Former Ukrainian president says Tymoshenko more powerful in jail
|Publisher||Radio Free Europe/Radio Liberty|
|Publication Date||5 December 2011|
|Cite as||Radio Free Europe/Radio Liberty, Former Ukrainian president says Tymoshenko more powerful in jail, 5 December 2011, available at: http://www.refworld.org/docid/4eeb15601f.html [accessed 23 September 2014]|
|Disclaimer||This is not a UNHCR publication. UNHCR is not responsible for, nor does it necessarily endorse, its content. Any views expressed are solely those of the author or publisher and do not necessarily reflect those of UNHCR, the United Nations or its Member States.|
December 05, 2011
KYIV – Ukraine's first president, Leonid Kravchuk, says jailed former Prime Minister Yulia Tymoshenko's political popularity is stronger now since she was sentenced, RFE/RL's Ukrainian Service reports.
Kravchuk told RFE/RL on December 3 that Ukrainian authorities have made opposition forces stronger by sending Tymoshenko to prison.
"Our people traditionally support those who are intimidated and therefore Tymoshenko's [political] messages from jail will have colossal strength," said Kravchuk, who was president from 1991-94.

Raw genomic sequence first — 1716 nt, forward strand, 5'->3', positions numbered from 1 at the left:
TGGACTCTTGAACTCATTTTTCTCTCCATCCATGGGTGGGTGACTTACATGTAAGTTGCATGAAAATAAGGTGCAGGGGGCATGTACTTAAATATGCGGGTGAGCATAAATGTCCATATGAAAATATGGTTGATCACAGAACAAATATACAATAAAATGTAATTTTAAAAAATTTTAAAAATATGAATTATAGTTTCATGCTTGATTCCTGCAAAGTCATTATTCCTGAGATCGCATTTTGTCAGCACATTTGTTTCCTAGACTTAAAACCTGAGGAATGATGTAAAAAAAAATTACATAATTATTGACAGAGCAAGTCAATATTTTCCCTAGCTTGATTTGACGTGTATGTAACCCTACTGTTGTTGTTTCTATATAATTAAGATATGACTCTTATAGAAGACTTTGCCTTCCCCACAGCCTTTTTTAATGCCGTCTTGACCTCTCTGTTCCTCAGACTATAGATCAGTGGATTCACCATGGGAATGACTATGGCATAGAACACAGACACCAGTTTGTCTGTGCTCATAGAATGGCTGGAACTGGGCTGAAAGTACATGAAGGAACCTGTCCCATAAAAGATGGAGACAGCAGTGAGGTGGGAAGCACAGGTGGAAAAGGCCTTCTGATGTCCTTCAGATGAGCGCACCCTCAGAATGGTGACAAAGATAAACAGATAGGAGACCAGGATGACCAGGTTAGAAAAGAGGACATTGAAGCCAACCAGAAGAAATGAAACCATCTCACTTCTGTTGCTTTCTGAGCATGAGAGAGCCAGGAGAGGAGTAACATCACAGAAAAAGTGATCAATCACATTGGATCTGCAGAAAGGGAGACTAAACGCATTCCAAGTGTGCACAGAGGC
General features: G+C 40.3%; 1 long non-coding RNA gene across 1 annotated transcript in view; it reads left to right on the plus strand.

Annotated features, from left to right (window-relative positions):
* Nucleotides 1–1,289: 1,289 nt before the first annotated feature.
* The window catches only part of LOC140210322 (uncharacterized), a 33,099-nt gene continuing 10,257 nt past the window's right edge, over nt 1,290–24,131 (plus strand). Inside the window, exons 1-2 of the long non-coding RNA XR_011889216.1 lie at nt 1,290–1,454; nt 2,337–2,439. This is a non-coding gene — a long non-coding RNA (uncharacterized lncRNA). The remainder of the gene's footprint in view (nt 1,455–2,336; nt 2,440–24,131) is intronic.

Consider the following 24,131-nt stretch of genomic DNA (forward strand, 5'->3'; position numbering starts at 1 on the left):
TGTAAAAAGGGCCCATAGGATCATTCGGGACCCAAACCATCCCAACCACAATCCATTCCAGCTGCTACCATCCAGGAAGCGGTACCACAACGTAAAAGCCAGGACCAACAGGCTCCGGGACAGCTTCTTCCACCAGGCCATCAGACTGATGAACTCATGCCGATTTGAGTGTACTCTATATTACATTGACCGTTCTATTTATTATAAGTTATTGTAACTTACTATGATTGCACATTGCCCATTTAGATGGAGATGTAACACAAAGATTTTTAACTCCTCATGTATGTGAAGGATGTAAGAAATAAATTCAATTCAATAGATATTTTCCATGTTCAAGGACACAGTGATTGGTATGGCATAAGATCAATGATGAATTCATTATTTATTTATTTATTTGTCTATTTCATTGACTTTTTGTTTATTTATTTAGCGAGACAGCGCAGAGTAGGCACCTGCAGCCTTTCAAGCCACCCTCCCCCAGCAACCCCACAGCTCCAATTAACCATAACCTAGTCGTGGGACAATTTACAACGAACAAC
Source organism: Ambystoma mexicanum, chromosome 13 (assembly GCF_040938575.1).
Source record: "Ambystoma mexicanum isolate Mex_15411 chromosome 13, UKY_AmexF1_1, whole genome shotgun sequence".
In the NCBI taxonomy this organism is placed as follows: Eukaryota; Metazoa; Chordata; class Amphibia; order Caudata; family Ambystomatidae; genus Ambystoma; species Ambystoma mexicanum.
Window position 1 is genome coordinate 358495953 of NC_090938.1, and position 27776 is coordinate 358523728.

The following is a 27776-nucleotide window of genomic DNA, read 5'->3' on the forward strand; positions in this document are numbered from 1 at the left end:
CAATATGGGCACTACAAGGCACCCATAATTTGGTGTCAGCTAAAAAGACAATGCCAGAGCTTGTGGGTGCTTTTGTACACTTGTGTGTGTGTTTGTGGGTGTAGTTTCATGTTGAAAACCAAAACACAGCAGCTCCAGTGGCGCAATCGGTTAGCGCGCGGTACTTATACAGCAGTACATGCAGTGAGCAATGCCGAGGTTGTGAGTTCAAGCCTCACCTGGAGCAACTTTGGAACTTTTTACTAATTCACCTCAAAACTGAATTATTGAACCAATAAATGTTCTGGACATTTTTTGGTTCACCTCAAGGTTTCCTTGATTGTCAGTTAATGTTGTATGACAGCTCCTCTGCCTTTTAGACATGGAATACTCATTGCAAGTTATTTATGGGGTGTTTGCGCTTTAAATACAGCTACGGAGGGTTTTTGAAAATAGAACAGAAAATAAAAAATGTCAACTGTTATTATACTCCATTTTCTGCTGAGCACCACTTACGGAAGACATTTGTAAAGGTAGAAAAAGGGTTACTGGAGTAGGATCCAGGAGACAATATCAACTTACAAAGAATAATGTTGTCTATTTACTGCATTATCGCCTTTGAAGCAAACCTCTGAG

He added that he "respects Tymoshenko very much" and is "very sorry" that she is currently imprisoned.
Kravchuk said Ukraine's current justice system is based on a criminal code from the era of Soviet leaders Nikita Khrushchev and Josef Stalin.
He added that the situation around Tymoshenko has clearly shown that the justice system, criminal code, and related legislation should be changed, and expressed confidence they will be changed in the near future.
Tymoshenko, who was prime minister in 2005 and from 2007-10, was arrested in August and sentenced in October to seven years in prison for abuse of office in signing a gas deal with Russia during her premiership.
Tymoshenko and her supporters say the charges against her are politically motivated and many European and U.S. officials have called for her case to be resolved and for her to be released from jail.
Former Ukrainian Health Minister Mykola Polishchuk told RFE/RL on December 1 that Tymoshenko most likely needs to undergo surgery.
Polishchuk, who is a neurosurgeon, did not disclose the diagnosis for which Tymoshenko, 51, needs treatment, but said after reviewing the results of medical tests done on her that surgery is needed in most such cases.
Tymoshenko's lawyers say she is suffering from severe back pain, has bruises of unknown origin, recently experienced numbness in her left hand, and has nosebleeds.
On November 29, the State Penitentiary Service announced that Tymoshenko had been transferred to the detention center's medical unit and was being provided with full medical care.